Home • Gymnopus androsaceus JB14 v1.0
Gymnopus androsaceus
Photo credit: George Barron's Fungi Collection, the Atrium

Within the framework of the JGI CSP 'Metatranscriptomics of Forest Soil Ecosystems' project, we are aiming to explore the interaction of forest trees with communities of soil fungi, including ectomycorrhizal symbionts that dramatically affect bioenergy-relevant plant growth, and saprotrophic soil fungi impacting carbon sequestration in forests. We are sequencing the genome of the most abundant fungal species harvested on several long-term observatories to serve as the foundation for a reference database for metagenomics of fungi and for a comprehensive survey of the potential soil fungal metabolome.

Gymnopus androsaceus

Gymnopus androsaceus (a.k.a. Marasmius androsaceus) is a basidiomycete in the Omphalotaceae family. It is most frequently found in oligotrophic coniferous forests, where it specialises as a saprotrophic decomposer of fallen needles, particularly on Pinus hosts. The species is an important representative and potential model organism of the functional guild of litter decomposing basidiomycetes. By releasing large amounts of carbon from plant leaf litter, these fungi play a pivotal role in the carbon cycling of forest ecosystems. G. androcaseus is an efficient degrader of lignin, being able to almost fully decompose needle litter in pure culture. Litter substrates are bleached upon colonisation, suggesting white-rot mechanisms of decomposition. It regularly colonises litter by vegetative growth, using highly differentiated rhizomorphs (similar to those produced by Armillaria species, but much thinner), and appears later in succession than many spore colonising ascomycetes, but often earlier than other litter basidiomycetes, such as Mycena spp. A well-developed capacity to reallocated resources, such as nitrogen, throughout its dynamic mycelium, enables G. androsaceus to exploit this frequently limiting element particularly efficiently. A better knowledge of how nitrogen is immobilized in mycelial biomass is needed, in order to understand the mechanisms behind accumulation of organic nitrogen pools with slow turn-over rates. When fruiting, G. androsaceus produces clusters of tiny agaricoid sporocarps (English name: horsehair parachute), which shrivel when dry but rapidly unfolds when wetted.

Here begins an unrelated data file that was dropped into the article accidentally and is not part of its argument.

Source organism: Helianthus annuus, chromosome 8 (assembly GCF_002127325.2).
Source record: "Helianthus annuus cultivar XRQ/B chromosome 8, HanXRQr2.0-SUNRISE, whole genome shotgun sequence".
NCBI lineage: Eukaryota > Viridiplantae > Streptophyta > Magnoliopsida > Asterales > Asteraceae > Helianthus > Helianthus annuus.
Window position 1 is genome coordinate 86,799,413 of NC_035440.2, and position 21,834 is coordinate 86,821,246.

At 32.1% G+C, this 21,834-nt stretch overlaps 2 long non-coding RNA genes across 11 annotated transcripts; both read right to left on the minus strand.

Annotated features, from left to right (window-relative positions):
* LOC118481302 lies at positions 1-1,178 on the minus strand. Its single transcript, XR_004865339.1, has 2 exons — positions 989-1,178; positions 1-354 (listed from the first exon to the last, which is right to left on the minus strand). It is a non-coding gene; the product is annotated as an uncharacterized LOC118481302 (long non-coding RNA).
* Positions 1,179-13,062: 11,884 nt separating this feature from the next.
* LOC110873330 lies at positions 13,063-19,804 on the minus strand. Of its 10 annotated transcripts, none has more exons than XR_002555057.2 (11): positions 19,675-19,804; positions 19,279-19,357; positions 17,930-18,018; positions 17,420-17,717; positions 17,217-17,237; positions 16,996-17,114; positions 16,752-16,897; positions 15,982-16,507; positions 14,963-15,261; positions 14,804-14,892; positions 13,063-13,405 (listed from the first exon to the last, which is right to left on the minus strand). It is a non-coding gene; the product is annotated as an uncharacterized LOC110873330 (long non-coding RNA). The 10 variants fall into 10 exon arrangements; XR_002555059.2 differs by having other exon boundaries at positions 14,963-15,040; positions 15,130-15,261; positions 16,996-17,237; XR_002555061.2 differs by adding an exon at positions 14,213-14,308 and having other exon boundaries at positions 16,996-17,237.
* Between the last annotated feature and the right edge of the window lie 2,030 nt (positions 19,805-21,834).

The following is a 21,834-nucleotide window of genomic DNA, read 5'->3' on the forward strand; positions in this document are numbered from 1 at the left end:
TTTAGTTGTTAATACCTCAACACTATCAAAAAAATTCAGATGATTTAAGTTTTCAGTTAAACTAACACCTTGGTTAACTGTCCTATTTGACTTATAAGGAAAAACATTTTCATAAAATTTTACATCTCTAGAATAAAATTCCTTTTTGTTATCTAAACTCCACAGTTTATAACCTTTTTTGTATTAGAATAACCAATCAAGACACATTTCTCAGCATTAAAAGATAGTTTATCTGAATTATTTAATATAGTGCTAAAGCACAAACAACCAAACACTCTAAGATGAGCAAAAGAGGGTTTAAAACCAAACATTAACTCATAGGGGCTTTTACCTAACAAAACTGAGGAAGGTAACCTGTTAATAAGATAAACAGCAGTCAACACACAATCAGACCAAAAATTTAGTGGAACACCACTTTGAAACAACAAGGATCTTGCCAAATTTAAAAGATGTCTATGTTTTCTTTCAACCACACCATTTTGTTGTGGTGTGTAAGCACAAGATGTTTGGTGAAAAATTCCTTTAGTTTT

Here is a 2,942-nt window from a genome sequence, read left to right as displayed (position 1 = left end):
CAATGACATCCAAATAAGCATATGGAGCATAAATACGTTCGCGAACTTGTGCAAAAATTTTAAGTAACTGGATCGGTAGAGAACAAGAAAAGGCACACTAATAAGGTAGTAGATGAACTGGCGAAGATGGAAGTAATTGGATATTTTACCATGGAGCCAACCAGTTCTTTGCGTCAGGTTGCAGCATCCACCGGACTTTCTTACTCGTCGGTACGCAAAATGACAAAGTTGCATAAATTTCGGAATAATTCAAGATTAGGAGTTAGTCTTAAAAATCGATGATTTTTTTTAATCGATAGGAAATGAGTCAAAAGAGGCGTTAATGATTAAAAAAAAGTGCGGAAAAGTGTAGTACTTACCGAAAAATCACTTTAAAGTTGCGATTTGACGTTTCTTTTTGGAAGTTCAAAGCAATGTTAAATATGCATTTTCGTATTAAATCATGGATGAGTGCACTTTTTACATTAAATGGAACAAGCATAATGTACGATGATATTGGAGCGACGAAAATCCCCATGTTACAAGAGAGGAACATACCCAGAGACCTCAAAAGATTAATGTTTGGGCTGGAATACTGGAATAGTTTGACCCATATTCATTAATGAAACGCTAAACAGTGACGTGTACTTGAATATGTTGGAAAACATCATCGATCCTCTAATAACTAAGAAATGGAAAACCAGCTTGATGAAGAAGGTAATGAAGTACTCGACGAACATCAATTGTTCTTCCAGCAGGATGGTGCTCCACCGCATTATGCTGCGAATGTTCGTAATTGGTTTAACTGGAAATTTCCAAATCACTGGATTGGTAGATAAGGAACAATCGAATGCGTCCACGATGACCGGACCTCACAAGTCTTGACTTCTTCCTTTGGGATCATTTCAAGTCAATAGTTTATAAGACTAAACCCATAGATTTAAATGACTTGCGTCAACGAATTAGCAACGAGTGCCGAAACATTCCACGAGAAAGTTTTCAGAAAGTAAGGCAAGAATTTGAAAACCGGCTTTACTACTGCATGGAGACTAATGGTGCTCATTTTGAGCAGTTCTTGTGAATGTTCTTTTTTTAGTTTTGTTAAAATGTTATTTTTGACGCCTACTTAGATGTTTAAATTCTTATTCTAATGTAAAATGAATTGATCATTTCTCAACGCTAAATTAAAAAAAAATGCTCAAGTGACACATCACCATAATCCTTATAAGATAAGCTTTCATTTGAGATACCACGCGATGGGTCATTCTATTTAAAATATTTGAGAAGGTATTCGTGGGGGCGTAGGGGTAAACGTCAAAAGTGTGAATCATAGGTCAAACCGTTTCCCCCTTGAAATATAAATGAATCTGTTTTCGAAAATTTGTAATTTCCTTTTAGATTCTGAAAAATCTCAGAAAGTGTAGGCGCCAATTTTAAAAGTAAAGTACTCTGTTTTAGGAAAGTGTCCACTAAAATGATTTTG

The genome of Gymnopus luxurians was sequenced as a part of the large-scale multi-genome JGI CSP 'Saprotrophic Agaricomycotina Project (SAP)', which focuses on the diversity and evolution of decay mechanisms, organismal phylogenetic relationships, and developmental evolution.

As always, please contact the PI (Francis Martin, INRA) associated with unpublished genomes for permission prior to the use of any data in publications.